On the final weekend of his life, Hunter S. Thompson hosted his son, daughter-in-law, grandson, and protégé at his home, a farm in Colorado which he shared with his wife, Anita. Thompson, a phenomenally popular and talented writer in the 1970s was in his late sixties and life wasn’t so much fun anymore.
Drinking since he was a young teenager, Thompson was a career alcoholic—it was said that he hadn’t spent a sober day in over forty years. In addition to his alcohol use, over the course of his life he used speed, cocaine, hallucinogens, and other illegal drugs.
Hunter S. Thompson - His Final Hours chronicles the events of his last twenty-four hours. From this and other documentaries, it seems certain that his suicide that particular weekend had been planned. When one considers the many narcissistic aspects of his personality, it’s not surprising that he would surround himself with the people who loved him. Others are more kind and say that he wanted his family around him when his soul passed to wherever it is souls go.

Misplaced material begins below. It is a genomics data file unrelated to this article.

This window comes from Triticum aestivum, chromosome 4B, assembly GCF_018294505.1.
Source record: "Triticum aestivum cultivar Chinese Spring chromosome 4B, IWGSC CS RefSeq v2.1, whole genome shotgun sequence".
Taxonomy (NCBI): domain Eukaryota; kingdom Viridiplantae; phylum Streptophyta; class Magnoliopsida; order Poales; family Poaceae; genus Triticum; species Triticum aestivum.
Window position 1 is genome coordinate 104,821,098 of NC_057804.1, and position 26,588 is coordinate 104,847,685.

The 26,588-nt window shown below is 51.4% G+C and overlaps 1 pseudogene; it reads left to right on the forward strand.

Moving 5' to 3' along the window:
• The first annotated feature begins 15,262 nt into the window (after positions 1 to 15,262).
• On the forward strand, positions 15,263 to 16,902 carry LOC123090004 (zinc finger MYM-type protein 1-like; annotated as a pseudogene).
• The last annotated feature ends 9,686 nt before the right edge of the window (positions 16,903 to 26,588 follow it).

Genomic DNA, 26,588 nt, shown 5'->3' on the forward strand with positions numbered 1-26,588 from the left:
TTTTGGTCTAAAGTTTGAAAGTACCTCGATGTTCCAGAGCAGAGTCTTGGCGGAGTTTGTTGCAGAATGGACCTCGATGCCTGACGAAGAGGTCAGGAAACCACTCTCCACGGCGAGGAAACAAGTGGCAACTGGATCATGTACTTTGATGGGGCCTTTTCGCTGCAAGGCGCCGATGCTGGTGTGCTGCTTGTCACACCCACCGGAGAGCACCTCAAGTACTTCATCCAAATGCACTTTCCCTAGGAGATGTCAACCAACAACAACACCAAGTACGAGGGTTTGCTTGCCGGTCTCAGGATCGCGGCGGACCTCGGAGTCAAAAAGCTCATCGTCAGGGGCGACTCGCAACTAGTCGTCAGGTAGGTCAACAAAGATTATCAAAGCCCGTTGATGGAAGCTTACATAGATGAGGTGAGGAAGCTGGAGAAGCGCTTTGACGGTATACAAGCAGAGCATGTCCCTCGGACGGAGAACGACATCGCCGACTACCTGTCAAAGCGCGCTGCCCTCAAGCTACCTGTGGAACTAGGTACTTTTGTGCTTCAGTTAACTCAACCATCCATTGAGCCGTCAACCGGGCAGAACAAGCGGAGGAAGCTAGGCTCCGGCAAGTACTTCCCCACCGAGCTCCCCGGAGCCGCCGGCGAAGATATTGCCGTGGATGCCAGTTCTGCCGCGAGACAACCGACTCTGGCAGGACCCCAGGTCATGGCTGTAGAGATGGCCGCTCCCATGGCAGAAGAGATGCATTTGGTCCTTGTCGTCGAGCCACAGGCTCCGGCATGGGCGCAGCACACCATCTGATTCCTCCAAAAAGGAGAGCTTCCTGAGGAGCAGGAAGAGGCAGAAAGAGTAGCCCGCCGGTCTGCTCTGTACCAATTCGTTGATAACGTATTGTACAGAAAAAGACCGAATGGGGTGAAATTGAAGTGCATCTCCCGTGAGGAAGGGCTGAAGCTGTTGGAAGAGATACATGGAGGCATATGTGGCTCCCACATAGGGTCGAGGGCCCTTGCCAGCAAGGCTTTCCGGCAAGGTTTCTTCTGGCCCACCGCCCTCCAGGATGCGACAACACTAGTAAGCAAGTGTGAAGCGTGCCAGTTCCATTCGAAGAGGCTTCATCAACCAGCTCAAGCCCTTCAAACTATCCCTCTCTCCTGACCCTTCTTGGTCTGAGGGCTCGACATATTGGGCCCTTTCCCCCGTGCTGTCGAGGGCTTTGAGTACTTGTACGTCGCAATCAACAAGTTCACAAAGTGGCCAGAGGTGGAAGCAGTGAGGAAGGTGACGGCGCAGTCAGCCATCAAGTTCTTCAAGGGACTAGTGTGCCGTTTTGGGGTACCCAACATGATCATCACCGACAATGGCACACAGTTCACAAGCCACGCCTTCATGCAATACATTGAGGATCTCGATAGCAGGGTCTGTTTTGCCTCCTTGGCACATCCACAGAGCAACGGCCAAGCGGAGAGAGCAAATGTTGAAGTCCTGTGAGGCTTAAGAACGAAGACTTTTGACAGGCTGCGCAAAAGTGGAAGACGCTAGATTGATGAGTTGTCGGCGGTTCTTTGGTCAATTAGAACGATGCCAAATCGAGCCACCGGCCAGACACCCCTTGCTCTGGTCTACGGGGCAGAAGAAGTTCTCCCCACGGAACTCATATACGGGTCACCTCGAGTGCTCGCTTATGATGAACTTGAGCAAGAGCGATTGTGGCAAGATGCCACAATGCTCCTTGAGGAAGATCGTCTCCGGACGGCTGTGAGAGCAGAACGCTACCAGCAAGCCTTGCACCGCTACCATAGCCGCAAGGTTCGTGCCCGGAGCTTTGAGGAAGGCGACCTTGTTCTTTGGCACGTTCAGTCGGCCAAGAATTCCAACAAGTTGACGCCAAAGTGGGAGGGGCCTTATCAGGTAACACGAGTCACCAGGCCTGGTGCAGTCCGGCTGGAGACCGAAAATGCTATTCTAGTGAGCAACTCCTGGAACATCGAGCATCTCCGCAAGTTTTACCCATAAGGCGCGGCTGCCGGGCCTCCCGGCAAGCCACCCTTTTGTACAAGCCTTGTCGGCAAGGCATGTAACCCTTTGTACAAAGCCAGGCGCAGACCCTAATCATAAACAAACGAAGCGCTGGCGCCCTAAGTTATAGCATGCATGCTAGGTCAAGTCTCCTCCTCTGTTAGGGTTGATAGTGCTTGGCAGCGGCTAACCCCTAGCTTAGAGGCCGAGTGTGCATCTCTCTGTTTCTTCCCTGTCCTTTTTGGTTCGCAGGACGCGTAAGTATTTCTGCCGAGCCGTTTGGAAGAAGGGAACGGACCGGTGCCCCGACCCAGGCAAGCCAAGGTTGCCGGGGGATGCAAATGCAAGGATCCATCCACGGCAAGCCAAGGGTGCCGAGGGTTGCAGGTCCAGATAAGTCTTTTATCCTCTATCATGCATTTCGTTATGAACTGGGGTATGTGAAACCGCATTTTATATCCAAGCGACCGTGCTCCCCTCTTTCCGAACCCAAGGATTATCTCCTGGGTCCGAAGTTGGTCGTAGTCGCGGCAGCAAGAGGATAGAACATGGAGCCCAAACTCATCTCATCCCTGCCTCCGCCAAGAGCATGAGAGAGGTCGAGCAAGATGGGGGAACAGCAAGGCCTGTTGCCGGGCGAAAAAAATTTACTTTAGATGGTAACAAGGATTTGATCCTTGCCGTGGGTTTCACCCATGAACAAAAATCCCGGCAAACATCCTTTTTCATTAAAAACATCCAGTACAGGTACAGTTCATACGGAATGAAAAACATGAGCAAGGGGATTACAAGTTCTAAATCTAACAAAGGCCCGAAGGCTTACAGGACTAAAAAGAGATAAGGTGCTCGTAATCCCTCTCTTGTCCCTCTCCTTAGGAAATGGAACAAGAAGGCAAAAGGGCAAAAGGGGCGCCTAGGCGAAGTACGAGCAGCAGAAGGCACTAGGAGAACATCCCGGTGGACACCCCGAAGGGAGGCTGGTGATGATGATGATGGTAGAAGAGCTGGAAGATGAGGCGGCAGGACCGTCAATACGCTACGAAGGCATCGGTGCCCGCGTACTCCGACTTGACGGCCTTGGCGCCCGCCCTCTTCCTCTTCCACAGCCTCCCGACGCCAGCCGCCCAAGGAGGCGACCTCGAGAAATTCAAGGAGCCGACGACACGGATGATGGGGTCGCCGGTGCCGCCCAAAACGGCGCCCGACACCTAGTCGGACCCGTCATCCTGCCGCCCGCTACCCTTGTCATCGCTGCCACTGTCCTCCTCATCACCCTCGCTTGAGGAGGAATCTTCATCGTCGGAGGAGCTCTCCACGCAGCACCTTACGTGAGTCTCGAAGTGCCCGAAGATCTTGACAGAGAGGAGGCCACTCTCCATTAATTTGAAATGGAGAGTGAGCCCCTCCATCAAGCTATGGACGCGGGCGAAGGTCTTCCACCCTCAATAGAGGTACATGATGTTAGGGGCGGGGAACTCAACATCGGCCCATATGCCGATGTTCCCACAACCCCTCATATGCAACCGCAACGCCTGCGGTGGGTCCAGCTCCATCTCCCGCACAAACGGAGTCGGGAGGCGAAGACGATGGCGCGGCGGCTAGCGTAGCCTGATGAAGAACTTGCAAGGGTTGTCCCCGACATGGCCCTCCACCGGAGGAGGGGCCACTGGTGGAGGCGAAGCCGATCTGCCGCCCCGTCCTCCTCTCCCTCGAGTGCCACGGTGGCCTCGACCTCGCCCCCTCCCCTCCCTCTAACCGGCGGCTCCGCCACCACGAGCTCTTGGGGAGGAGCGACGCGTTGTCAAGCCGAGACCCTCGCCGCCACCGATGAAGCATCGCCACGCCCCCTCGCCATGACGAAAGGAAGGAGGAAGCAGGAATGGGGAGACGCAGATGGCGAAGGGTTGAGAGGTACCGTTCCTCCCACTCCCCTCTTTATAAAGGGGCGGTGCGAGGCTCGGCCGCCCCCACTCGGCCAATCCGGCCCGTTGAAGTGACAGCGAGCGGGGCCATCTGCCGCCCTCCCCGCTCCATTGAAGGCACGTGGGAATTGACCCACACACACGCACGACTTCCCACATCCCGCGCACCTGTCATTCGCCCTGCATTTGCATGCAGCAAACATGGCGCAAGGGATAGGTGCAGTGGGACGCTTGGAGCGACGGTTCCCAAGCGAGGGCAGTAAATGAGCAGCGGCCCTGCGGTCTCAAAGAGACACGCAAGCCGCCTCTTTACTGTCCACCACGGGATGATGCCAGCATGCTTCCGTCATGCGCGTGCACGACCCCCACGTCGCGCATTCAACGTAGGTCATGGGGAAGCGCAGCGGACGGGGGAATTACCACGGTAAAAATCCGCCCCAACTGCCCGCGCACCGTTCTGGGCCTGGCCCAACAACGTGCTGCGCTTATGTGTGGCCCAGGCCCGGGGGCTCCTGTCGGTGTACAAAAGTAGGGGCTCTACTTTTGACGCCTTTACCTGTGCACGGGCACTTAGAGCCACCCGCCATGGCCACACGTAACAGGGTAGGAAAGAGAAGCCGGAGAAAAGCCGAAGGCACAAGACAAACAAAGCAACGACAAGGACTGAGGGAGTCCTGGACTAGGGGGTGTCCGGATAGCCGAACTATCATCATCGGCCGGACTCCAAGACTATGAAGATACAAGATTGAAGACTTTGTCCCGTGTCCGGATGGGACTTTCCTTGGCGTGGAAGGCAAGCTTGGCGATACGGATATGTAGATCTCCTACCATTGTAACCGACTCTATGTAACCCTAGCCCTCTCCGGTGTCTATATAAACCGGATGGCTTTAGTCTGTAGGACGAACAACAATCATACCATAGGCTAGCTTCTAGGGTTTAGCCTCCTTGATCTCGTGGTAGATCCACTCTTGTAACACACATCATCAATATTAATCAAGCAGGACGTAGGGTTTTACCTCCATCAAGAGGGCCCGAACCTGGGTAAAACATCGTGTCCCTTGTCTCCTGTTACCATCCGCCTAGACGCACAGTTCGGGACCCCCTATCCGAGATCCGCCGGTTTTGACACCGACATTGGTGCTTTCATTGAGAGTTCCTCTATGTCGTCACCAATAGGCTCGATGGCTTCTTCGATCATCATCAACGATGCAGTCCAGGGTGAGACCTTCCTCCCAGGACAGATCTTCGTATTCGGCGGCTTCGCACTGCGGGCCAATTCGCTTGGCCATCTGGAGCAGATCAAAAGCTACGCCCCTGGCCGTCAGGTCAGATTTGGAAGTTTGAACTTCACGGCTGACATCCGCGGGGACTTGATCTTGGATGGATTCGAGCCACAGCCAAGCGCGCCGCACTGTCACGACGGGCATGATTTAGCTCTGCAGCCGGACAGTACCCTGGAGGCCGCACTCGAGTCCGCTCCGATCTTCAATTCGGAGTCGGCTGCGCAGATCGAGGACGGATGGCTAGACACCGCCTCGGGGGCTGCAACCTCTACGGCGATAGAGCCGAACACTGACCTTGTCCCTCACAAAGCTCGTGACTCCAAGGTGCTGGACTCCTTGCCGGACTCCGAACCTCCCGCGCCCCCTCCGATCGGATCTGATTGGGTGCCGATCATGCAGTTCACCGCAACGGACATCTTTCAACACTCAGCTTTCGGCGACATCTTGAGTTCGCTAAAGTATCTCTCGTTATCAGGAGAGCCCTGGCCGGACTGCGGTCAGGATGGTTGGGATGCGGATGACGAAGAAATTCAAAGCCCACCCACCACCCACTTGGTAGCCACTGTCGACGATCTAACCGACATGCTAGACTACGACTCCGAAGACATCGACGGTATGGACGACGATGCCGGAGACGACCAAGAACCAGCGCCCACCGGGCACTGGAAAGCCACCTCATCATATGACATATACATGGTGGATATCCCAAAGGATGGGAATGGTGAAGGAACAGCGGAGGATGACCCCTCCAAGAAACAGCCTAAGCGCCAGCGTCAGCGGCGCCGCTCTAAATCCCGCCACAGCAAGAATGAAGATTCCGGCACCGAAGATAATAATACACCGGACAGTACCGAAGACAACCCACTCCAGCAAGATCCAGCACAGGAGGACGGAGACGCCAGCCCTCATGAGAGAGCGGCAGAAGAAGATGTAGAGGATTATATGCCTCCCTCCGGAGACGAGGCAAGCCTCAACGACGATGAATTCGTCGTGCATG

The major interviewees for Hunter S. Thompson - His Final Hours were his first wife, Rolling Stone editors, his protégé/writing partner, and some friends who had known him for fifty years or more. A mental health professional also weighs in with his opinions.
Having fun was important to Thompson. His idea of fun included firearms, explosions, drugs, bourbon, noise, fire, breaking glass, and chaos. His first wife described life with him as being very difficult—it could be exciting, romantic and loving, but mostly it was hard.
The Rolling Stone editors had high praise for Thompson’s early writing, but it seems that, in his last twenty years or so, writing was just a job. The spark and creativity were no longer there. The man who had invented gonzo journalism was—after 1982—just gone.